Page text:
The Seek Him Frisk Bank
by Sy Schreckinger – ANTIQUE TOY WORLD Magazine – May, 1998
The rare and desirable mechanical bank selected
for discussion this month is yet another member of the distinguished
"enigmatic" group. Consisting of approximately 30 American-made antique
mechanicals, this category earned its designation by virtue of a lack of
pertinent information, generally relative to the manufacturer.
However, although the producer of "Seek Him Frisk" (Figure 1) is unknown
at this time, other significant data has been revealed through the
discovery of the bank's patent papers (Figure 2). The first is the
designer, namely Mr. John Murray of New York City, who was granted Patent
244,646 on July 19, 1881 for his invention. The second bit of
information revealed by the patent illustrations is the actual name of the
bank as originally christened by its creator. This is significant since
the words "Seek Him Frisk" were omitted from the final casting of the
Recently, I was afforded the opportunity to examine and operate this
prestigious mechanical. My securitization uncovered meaningful
similarities in coloration and internal mechanism between "Seek Him Frisk"
and a few mechanical banks produced by the Judd Manufacturing Company of
Wallingford, Connecticut. The japan-type finish utilized on these banks,
namely "Butting Goat Bank," "Bucking Mule Bank," and "Gem Bank," is
comparable to that displayed by "Seek Him Frisk." In addition, the three
Judd mechanicals are similarly motivated by a stretched coil spring and
activated by lifting the hind section of the animal (refer to "Seek Him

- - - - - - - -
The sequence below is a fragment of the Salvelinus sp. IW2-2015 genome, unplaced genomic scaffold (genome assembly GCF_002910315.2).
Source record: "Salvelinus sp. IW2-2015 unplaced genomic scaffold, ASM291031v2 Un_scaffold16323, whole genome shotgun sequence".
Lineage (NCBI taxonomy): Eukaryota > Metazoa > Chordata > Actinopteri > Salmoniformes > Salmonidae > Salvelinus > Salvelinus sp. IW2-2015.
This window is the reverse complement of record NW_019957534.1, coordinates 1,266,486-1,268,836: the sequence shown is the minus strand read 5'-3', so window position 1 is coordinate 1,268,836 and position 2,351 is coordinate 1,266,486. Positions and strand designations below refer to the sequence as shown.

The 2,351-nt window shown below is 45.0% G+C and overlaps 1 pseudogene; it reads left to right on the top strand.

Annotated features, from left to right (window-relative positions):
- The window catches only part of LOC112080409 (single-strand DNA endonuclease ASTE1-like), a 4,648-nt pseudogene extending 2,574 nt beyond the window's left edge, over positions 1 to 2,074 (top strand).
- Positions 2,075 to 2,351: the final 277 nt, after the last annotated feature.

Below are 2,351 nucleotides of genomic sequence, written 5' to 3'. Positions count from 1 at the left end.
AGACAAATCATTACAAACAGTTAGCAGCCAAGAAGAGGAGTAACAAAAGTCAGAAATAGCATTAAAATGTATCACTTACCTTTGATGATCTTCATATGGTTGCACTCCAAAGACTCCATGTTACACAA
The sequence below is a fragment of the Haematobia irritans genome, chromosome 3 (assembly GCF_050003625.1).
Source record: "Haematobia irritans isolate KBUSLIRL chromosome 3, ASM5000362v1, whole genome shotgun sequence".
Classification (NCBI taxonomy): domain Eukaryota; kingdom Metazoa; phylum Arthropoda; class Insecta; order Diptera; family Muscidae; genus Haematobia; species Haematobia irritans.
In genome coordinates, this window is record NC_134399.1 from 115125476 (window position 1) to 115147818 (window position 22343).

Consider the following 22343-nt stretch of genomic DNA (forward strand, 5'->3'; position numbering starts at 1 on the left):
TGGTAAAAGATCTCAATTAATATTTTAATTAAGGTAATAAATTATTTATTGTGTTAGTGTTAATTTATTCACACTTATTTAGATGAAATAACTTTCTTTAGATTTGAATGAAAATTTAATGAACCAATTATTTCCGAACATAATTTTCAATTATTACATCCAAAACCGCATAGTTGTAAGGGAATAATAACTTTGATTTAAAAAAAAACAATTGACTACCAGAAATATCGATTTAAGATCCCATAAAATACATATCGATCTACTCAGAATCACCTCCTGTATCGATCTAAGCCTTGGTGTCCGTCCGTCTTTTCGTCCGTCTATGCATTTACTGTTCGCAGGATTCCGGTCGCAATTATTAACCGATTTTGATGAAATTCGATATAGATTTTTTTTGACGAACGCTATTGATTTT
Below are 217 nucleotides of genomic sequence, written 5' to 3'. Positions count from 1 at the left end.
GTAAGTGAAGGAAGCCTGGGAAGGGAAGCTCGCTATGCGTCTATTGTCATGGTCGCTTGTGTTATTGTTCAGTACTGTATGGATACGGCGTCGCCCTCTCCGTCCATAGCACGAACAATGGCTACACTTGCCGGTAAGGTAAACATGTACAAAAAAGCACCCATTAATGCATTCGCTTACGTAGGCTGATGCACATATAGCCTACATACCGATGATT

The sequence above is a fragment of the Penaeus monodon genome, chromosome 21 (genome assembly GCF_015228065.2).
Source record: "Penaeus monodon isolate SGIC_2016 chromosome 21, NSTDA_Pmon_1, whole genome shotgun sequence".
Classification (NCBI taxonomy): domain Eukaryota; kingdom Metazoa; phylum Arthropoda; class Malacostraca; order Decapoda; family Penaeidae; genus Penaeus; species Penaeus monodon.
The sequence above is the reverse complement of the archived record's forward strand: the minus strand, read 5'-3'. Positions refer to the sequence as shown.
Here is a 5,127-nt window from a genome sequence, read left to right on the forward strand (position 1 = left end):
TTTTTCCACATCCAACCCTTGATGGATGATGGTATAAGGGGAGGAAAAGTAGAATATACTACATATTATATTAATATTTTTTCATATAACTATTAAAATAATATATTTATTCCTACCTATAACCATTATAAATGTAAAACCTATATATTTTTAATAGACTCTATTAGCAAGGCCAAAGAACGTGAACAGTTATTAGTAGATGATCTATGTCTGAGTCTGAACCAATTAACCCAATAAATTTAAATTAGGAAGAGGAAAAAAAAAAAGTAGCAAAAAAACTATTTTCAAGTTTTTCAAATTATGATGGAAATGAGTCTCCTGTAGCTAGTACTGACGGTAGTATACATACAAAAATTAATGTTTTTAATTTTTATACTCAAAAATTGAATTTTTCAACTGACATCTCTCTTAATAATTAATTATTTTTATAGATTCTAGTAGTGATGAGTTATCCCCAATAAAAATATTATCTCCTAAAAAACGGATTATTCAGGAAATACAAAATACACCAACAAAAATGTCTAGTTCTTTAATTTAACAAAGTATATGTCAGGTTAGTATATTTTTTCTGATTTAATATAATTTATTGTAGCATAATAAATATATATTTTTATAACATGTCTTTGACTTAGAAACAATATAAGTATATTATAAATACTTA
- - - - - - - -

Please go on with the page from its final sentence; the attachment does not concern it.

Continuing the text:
Frisk" patent papers, Figure 2). Of course, the foregoing supposition
pertinent to the bank's possible manufacturer may be either substantiated
or disproved by future factual findings.
There are no casting variations of "Seek Him Frisk," but there are
several known color modifications. The tree may be either an ebony finish,
as seen in Figure 1, or brown with a green vine trailing up its trunk.
Similarly, the tree stump at the coin slot end of the bank may also be
ebony or brown with a yellow top. All examples have ebony japanned bases,
some with yellow and/or green, or gold, or silver highlights.
Action of "Seek Him Frisk" is effective and swift initially, the dog
is pulled back towards the stump and locked into position. The cat is
pushed down the spiral track of the tree trunk, and also snapped in place.
Insertion of a coin into the slot liberates the dog, who then scoots atop
the base, releasing a lever under the cat. This activates the feline to
scurry up the tree. Deposits are retrieved by unscrewing the rectangular
base plate underneath the bank.
To date, only a handful of "Seek Him Frisk" banks are known to exist.
It is certainly an understatement to declare that the addition of a
complete, all-original example to a collection is fortunate indeed.
I am not aware of the existence of reproductions. Nevertheless, I am
including a base diagram of an original example (Figure 3). If the bank
were recast, it would appear approximately one-quarter of an inch shorter
O.D. along the base than indicated.
Worthy of mention is the fact that John Murray patented three other
mechanical banks. To date, no manufactured examples have been discovered
for two and possibly all three banks. One of these was patented on
1881, and is a bust-type bank of a man with articulated eyes and a movable
tongue. Another was patented on
March 21, 1882, and depicts a man and his
dog poised in front of a seated male figure from whose hat birds are
emerging, Action of this bank is noticeably similar to Murray's "Seek Him
The third Murray bank was issued a patent on
October 27, 1891. This
mechanical portrays a black sharecropper standing before a chicken coop. A
menacing dog is positioned on one side of the building and a man
brandishing a closed umbrella, on the other. The illustrations
accompanying this patent bear a striking resemblance to the "Uncle Remus
Bank," whose manufacture has been attributed to the Kyser and Rex Company
of Frankford, Pennsylvania. Whether this bank was actually based upon
Murray's patent is yet another mechanical bank conundrum.
ACKNOWLEDGMENT: The superb "Seek Him Frisker Bank shown in Figure 1
is from the collection of Steve and Marilyn Steckbeck.
ADDENDUM: Knowledgeable collector, Mr. Frank Kidd,
has advised one of another color variant of the "Tabby Bank," which was
not mentioned in my February, 1998 article in Antique Toy World. This
addition is painted an overall brown Japan with a gold chick.